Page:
The state agency that serves low-income families says welfare cases continue to decline, in spite of the lingering recession. Caseloads are less than half of what they were when welfare reform was initiated nearly two decades ago. Department of Human Services director, Chuck Palmer, says a new lifetime limit on benefits has had an effect.
“I think the five-year expectation of being on has probably placed greater pressure on some individuals and gave greater incentive for them to go to work,” according to Palmer. Welfare caseloads have dropped from 40,000 in 1994 to 16,000 today. Palmer says the decline allows the department to hold the line on its budget.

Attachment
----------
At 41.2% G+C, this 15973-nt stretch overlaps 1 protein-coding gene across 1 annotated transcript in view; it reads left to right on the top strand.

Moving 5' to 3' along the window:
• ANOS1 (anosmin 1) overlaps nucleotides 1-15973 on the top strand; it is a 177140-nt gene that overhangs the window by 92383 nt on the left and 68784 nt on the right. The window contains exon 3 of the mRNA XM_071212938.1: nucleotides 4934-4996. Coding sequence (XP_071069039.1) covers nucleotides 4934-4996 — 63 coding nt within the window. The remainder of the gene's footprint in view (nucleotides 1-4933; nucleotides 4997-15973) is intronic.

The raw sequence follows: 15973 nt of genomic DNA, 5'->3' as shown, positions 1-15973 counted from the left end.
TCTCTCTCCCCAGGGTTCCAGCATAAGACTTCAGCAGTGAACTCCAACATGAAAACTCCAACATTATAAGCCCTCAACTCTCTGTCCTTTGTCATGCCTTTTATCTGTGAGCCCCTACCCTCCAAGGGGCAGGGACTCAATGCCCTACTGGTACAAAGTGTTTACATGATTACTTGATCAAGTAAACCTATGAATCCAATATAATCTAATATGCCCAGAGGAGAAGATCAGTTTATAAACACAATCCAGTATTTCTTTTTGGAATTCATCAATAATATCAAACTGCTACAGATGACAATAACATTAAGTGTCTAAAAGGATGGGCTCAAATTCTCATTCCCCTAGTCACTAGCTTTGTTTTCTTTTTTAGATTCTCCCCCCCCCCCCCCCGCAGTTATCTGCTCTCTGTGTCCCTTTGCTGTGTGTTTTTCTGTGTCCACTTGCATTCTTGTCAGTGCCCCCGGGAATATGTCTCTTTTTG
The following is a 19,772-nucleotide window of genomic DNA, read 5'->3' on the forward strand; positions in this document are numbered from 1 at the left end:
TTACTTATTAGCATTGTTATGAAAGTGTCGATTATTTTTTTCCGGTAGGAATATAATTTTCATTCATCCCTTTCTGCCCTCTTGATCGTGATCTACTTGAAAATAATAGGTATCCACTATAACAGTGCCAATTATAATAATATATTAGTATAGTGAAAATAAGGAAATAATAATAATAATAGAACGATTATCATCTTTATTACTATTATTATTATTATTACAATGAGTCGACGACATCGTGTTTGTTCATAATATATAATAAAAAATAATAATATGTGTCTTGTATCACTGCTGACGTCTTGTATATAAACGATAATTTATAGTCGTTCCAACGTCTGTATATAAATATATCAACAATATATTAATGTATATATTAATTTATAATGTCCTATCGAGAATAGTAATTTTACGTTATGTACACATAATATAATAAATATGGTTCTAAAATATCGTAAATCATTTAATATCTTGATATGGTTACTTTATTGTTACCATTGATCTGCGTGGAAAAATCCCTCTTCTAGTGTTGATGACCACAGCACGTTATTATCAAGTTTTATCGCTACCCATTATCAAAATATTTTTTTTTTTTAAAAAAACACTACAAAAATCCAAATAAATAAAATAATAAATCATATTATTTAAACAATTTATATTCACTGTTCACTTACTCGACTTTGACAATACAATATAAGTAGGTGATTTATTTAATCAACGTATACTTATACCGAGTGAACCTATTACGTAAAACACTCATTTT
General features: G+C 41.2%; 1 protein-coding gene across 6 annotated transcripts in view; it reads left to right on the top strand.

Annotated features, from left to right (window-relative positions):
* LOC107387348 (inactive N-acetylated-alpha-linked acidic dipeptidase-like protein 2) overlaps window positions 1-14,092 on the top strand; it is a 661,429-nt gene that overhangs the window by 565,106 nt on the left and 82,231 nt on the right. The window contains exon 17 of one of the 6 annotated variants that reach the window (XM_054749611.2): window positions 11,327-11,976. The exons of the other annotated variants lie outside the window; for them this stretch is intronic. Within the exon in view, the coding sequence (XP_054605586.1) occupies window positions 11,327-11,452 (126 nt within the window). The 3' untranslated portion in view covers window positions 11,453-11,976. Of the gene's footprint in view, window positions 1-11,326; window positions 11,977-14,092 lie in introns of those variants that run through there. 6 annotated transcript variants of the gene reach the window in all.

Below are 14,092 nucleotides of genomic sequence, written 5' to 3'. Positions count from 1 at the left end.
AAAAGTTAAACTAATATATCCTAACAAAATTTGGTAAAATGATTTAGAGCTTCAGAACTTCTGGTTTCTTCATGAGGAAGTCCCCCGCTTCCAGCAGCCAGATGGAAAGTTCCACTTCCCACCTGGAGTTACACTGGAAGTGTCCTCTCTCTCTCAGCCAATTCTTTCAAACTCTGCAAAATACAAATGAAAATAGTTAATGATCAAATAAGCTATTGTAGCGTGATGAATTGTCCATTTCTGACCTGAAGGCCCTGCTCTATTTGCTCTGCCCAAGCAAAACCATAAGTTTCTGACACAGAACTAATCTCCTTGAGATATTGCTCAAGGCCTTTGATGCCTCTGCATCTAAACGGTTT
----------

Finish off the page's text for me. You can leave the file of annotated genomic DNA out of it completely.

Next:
“That set of policies and initiatives has continued to drive this caseload down. Even through the recession,” Palmer says. “And we’re not asking for any new money in this area next year. We think this one is going to continued to go down.”
The program formally known as “Aid to Families with Dependent Children” is now called the “Family Investment Program” or FIP. The program requires families to prove they’re making progress toward self-sufficiency. Palmer says another factor is Iowa’s aging population, as there are fewer young families overall, and thus fewer families on welfare.